When I was a kid, I had a fainting couch in my bedroom.
Not because I was prone to fainting or requiring long periods to regroup on a fashionable yet comfortable accessory, but because my parents had antiques – lots of ‘em.
But I was always mystified by this contraption. When I was sick, there were two things I wanted: The Price is Right and a pillow. Later, it became a bottle of green death flavored Nyquil - for all those times you want to be comatose without a traumatic brain injury (TM).
(I should really run their advertising campaigns)
Now, of course, I have kids, which means that I can’t spend the day in a Green Death Coma. Kids have these NEEDS, you know? Like FOOD. And DIAPERS. And the Wii. No more Green Death Coma for me!
Which is usually fine. Nyquil makes me gag and generally when I’m sick one of two things happen:
1) I can sleep it off
B) I can work through it.
But I’m in the middle of a nasty withdrawal from my maintenance migraine meds (alliterations for the win!)(Carbitrol, for those who care), which means that sleep is out of the question. So is doing everything from writing a coherent blog post to taking a pee without whining.
I took yesterday off, a rare occurrence, figuring that spending a day huddled on the couch with my blanket and a Hoarders marathon, taking the time to properly moan, weep, and feel sorry for myself, in the hopes that I’d feel better today. I mean, I got shits to do. Like write crappy blog posts. And use The Twitter. And walk upright! And learn particle physics! AND LOUNGE AGAINST THE MOTHERFUCKING MACHINE!
It didn’t help.
So I will be taking today off as well, obnoxiously resenting kid germs, plotting the untimely death of Mark Zuckerberg and trying to lounge against the machine…from the couch.
If only I had more Hoarders and my fainting couch back. I bet that’d get me right again.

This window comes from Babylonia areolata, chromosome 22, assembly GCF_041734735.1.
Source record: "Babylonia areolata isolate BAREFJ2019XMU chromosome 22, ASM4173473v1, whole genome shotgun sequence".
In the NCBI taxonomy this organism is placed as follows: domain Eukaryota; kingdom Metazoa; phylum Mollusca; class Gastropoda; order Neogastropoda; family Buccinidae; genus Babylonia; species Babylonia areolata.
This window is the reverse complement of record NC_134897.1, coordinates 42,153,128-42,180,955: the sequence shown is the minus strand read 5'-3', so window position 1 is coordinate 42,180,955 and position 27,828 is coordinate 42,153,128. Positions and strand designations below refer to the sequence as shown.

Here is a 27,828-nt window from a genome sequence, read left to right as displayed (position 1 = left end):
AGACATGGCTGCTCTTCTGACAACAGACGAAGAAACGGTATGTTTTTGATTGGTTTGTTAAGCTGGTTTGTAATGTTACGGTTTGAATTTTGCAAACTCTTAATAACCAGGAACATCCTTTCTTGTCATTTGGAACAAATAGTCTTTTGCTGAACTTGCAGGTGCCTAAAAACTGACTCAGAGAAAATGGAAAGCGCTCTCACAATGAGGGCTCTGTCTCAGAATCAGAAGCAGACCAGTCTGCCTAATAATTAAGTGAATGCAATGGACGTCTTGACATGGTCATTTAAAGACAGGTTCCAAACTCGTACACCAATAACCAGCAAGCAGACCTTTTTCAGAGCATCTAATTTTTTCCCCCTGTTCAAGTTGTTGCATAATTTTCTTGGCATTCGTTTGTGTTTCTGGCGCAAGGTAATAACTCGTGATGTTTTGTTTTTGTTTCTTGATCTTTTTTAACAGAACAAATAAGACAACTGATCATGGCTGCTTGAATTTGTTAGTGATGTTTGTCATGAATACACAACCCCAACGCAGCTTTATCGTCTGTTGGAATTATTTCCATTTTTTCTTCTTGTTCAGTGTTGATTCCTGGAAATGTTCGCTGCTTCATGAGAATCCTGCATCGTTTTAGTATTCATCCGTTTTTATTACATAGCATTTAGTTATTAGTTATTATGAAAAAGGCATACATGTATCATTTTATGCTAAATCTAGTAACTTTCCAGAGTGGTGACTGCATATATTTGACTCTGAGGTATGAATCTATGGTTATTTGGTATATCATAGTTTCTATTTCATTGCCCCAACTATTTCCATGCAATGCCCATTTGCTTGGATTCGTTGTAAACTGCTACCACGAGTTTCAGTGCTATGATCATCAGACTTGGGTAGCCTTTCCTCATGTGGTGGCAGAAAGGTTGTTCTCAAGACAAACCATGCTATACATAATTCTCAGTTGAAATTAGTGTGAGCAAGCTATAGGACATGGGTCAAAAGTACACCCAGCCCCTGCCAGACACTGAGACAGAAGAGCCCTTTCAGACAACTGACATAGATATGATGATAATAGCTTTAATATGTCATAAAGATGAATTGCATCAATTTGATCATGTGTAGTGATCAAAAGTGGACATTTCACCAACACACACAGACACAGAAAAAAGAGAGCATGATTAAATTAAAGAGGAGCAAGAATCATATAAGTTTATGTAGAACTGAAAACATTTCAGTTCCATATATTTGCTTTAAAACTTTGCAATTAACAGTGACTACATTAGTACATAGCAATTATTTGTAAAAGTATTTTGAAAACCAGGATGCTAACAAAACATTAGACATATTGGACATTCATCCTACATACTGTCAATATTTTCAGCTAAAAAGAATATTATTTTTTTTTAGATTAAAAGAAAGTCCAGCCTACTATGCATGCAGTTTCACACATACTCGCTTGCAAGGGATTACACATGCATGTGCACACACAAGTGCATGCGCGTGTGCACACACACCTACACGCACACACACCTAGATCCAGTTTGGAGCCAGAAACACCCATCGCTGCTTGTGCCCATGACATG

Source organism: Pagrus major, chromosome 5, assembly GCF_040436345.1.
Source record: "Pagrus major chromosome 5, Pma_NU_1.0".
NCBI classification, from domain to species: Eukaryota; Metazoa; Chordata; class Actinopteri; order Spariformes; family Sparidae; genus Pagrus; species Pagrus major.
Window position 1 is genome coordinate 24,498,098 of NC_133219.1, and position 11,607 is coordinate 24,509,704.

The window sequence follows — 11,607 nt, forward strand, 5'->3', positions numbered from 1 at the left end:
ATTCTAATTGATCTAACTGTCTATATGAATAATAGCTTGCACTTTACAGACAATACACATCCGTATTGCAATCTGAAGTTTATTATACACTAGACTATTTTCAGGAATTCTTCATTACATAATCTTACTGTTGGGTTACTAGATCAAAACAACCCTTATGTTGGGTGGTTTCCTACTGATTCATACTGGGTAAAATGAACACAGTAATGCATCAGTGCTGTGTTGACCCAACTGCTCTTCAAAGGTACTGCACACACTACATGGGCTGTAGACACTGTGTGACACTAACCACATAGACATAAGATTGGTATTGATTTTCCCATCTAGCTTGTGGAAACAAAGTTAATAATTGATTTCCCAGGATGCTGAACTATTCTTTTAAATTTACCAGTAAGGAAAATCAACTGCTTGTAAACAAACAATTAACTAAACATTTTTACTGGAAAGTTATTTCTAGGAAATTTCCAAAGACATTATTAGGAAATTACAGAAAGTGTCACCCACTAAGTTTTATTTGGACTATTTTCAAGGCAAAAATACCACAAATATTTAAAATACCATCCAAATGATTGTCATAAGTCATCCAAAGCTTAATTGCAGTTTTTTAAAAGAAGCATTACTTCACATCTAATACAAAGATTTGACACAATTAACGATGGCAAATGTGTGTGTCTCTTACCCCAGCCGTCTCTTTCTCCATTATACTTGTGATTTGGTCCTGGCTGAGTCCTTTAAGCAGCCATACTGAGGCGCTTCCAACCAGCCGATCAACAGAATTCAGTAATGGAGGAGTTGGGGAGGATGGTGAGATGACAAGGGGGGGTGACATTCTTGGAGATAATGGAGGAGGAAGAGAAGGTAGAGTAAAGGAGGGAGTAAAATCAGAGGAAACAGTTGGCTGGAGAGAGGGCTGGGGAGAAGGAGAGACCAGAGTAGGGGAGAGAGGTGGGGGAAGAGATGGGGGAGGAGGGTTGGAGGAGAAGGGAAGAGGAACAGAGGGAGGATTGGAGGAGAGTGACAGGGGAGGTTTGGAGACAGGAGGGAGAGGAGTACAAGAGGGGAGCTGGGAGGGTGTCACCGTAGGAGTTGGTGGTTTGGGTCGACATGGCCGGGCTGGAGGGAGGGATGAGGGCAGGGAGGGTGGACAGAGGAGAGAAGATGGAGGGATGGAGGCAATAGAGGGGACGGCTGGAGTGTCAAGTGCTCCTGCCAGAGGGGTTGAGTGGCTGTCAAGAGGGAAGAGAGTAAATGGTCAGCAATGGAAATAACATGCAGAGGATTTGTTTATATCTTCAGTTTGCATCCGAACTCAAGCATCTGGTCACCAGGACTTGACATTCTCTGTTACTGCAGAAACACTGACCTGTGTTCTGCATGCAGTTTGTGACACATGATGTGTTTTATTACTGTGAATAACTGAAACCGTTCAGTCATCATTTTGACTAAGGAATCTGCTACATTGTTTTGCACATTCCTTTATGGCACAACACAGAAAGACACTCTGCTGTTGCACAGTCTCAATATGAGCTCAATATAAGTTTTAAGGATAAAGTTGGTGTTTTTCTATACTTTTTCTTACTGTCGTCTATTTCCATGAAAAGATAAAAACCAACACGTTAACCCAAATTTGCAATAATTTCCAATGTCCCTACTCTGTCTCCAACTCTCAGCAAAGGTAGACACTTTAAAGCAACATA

I sat there, glued to the end of the couch, holding onto my new baby like she was a life vest, the light from the end table next to me bathing us in a soft, yellow hue. There were other people around, although it was late in the evening. My sister in law? My mother? I can’t remember.
My sons, too, were around. Perhaps it was just the big one. The small one, based upon my memory, should have been in bed, although perhaps he was not.
Softly, I rubbed the top of my new girl’s head, breathing in that new baby smell. Each time my hand brushed that bump on the back of her head, that hard, fluid bump, the tears formed, my eyelashes grew heavy and I began to moan. I wept into her, so scared of the future. We’d been discharged from the NICU with very little beyond a scary diagnosis and a follow-up card for a neurologist who didn’t take our insurance.
The diagnosis was new, and I refused to use Dr. Google to make myself feel worse. I knew what a “posterior encephalocele” was. I just didn’t know how dire a diagnosis that was. Until later. Much, much later.
I’d bought myself some books – pre-nightmare – to read during those boring hours I planned to nurse my new baby. Word searches, books, and a potential maid service – all things I’d busied myself thinking about, feeling they were very important, until the doctor had said the words that forever changed me – “Becky, there’s something wrong with your baby’s head.”
Now it all seemed so stupid. Who gives a shit about spot-free mirrors when you’re not sure if your new baby will be celebrating a birthday?
But I could not bring myself to talk, to open up, to any of those around me. I knew it would be in vain – if I opened my mouth, I’d just begin to cry those awful, gut-wracking sobs anyway. Lord knows I didn’t need to cry any more – I could barely see through my shiny, swollen eye sockets.